17a paper 2 outline

17a paper 2 outline - The American Revolution as Thomas Jefferson penned in the Declaration of Independence in 1776 was based on the premise that

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The American Revolution, as Thomas Jefferson penned in the Declaration of Independence in 1776, was based on the premise that “all men are created equal.” The prevailing American sentiments that led to the breakaway from Great Britain rose however from the colonist’s belief that their rights as British subjects were being violated. Internal taxation, furthermore taxation without representation, combined with such economic interference as the closing down of Boston Harbor and the quartering of British troops in the homes of colonists under the Intolerable Acts, created much tension between the Americans and British. However, after the war was over and the American states victorious, many of the ideals on which the Revolution was based on, such as equality under the law for all “men” and equal participation in the realm of politics, was not equally dispersed among the different segments of society. Wealthy male political and economic leaders of the era saw their status rise as they filled the void left by the British aristocratic nobility. These were the men who enjoyed the full rights of suffrage, rights to serve in elected office, and were respected as the intelligent upper class. As for the urban artisans and laborers, the Revolution provided an opportunity for social mobility that under the British system was all but impossible. During the Revolutionary War, soldiers such as Nathaniel Greene who was without prior fame or family wealth was now able to climb the social ladder and reach respectable status among elites, though not necessarily the same political opportunities. For enslaved blacks their fortunes either rose or fell depending solely on geographic location. States such as Vermont, Pennsylvania, and New York, citing the phrase “all men are created equal” from the Declaration of Independence, could not justify the bondage of an entire race of people and thus took steps to outlaw slavery. Southern states however, whose economies depended heavily on slave labor, did nothing to change this. While the cause for revolution was comprised of many factors, the bedrock of American discontent rested simply on the argument that their natural rights as British citizens were being 1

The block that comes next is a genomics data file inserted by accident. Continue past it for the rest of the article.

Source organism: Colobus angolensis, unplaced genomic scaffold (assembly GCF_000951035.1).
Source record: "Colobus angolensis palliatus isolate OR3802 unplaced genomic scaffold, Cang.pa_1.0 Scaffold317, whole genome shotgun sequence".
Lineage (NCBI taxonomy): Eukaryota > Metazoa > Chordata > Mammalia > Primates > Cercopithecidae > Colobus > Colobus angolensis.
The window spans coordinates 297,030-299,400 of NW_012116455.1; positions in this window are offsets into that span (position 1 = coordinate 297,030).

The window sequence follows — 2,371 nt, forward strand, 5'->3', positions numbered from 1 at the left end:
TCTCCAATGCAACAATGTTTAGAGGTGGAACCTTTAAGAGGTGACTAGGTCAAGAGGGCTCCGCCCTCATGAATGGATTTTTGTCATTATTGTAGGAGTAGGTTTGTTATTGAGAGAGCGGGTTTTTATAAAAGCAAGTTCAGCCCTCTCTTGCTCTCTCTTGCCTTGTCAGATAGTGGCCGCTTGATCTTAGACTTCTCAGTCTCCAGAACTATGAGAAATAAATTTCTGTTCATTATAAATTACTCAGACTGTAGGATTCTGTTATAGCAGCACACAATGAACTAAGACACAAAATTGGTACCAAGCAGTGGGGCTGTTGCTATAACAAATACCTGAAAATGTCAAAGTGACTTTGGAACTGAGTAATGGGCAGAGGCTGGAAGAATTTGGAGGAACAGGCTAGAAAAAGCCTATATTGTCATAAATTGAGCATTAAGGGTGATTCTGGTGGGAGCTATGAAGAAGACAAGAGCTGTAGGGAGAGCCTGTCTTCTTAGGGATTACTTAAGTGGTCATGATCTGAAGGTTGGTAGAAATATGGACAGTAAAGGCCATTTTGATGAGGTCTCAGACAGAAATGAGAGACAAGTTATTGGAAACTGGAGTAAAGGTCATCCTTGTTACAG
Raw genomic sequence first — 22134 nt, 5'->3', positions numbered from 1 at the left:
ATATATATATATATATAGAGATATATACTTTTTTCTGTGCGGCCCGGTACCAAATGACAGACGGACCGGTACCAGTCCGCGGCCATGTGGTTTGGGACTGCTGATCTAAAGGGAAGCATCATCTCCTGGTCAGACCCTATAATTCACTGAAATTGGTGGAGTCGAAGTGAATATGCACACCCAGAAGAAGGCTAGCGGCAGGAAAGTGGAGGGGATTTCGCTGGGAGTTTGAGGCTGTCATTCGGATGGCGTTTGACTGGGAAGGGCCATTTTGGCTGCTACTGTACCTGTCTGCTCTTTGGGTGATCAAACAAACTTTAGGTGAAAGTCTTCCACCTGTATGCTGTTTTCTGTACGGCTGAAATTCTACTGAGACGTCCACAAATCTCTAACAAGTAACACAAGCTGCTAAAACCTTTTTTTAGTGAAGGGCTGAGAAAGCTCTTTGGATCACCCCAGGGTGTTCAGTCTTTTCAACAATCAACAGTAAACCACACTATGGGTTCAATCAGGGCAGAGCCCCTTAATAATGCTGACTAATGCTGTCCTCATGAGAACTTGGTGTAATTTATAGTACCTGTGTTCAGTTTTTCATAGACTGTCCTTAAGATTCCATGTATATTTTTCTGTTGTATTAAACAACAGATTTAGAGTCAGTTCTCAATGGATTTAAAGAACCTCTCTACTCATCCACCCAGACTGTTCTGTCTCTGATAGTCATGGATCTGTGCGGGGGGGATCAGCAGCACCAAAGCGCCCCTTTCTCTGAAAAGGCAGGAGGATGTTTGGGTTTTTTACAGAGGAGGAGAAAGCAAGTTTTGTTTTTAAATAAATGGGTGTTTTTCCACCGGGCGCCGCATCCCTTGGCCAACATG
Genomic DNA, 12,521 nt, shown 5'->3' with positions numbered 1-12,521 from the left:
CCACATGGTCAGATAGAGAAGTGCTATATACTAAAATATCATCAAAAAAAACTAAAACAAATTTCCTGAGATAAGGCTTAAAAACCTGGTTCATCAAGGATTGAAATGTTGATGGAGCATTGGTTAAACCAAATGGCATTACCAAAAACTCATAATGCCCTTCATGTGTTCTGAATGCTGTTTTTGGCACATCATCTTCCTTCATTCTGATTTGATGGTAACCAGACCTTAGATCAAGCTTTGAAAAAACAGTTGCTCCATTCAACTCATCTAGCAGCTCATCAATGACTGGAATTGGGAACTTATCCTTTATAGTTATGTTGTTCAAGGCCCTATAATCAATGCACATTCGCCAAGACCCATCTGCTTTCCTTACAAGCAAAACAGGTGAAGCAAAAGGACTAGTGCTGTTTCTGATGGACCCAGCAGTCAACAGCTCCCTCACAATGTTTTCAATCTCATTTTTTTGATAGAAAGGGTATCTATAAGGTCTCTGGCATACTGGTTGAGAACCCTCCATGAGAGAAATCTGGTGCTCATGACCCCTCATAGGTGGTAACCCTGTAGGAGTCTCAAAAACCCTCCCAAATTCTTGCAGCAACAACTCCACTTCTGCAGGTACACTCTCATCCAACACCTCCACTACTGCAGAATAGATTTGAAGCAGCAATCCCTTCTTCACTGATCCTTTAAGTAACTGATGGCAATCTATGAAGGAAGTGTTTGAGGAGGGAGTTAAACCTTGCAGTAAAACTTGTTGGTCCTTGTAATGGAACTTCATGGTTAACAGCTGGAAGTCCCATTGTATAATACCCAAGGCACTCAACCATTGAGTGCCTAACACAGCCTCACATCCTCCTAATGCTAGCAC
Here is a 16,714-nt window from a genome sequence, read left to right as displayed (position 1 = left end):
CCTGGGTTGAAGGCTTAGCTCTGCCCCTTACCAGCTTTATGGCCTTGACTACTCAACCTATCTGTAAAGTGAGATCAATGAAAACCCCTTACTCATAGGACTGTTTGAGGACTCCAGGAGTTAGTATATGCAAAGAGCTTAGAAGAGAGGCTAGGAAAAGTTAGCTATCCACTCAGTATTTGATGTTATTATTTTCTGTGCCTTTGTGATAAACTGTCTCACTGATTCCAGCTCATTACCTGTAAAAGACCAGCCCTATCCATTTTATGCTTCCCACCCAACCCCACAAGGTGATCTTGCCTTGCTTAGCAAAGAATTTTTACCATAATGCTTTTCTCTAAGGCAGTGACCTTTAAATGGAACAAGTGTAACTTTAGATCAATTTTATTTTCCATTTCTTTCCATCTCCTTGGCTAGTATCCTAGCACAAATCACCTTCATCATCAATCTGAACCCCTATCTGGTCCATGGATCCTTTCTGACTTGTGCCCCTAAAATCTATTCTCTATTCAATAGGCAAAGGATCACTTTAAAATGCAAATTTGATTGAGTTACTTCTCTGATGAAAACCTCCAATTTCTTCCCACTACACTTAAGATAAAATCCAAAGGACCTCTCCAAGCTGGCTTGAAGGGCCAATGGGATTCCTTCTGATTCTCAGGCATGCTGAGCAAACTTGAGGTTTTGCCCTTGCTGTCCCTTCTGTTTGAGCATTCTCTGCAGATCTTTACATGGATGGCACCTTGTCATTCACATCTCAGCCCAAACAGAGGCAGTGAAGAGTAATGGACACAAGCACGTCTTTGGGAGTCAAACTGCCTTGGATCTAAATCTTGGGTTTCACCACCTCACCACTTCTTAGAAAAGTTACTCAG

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abridged. One such right that other British subjects enjoyed, but the American colonists did not, was direct representation in Parliament. Prime Minister Grenville of Great Britain argued that even though the colonists were not able to vote directly for representatives, they still enjoyed “virtual representation”, because members of Parliament worked to improve the lives of all the British people, not just their respective constituencies. However, as the British sought to relieve its war debt by taxing the colonists, anger toward “taxation without representation” took hold. Speaking of virtual representation, Maryland lawyer Daniel Dulany wrote of it as “a mere cob-web, spread to catch the unwary, and entangle the weak”(Roark 155). Certainly, the American colonists believed
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This note was uploaded on 09/09/2011 for the course HISTORY 17A taught by Professor Staff during the Spring '11 term at UCSB.

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17a paper 2 outline - The American Revolution as Thomas Jefferson penned in the Declaration of Independence in 1776 was based on the premise that

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